They all knew each other and they were all a great bunch of guys to work with. Don McAlpine doesn’t need an introduction. At that time Don was the cinematographer so it was all very exciting. I have to say I was pretty shy at first so I was quite quiet.

And of course the great man himself, Graham Kennedy. Share a story with us about working with ‘The King’ as he’s affectionately known?
Graham Kennedy was the one person who put me at ease straight away. We were staying at a hotel and he came down to the foyer which was the first time I ever met him. He had false teeth at the front and he stuck them out and sucked them back in again and made me laugh hard. I said something to him and he said, “Thank Christ! The kid’s got a sense of humour.” [Laughs]. Graham was great to me. He was really, really helpful and encouraging. If we went to rushes and Bruce said to me, “What the fuck are you doing that for?” Graham would say, “That’s what players do, Bruce. That’s what players do.”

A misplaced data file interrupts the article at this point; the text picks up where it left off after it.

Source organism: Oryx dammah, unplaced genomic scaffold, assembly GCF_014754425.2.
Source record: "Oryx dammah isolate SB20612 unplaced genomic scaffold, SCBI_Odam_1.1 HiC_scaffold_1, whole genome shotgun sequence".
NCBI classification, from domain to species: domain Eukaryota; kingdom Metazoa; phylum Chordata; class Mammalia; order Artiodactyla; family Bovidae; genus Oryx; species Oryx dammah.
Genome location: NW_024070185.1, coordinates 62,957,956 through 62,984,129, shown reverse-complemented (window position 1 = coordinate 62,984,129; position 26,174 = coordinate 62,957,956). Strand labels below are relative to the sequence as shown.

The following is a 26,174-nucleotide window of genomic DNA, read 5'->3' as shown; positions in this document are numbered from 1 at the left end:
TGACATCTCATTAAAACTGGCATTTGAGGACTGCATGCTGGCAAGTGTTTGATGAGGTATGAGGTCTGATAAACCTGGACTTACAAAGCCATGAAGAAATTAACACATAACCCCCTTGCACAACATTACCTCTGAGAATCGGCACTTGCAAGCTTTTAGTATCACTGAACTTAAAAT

Jack Thompson was like that too. In those days he still had his two girlfriends and he was the one who smoked dope. I didn’t. He was very amusing. [Laughs]. He used to get out on the oval and do Thai Chi which used to amuse the players. They didn’t know what the fuck he was doing.

I imagine they were both true professionals once Bruce called action.
God yeah. Usually everything was one take because it was only a six week shoot. Both Bruce and Don worked overtime on the storyboards so they knew exactly what they were going to shoot. It was very important that we got it in one or two takes. I was actually given some leniency when I was playing footy and that was about it.

John Howard in Mad Max Fury Road.

John Howard in Mad Max Fury Road.

How does it compare to making movies nowadays?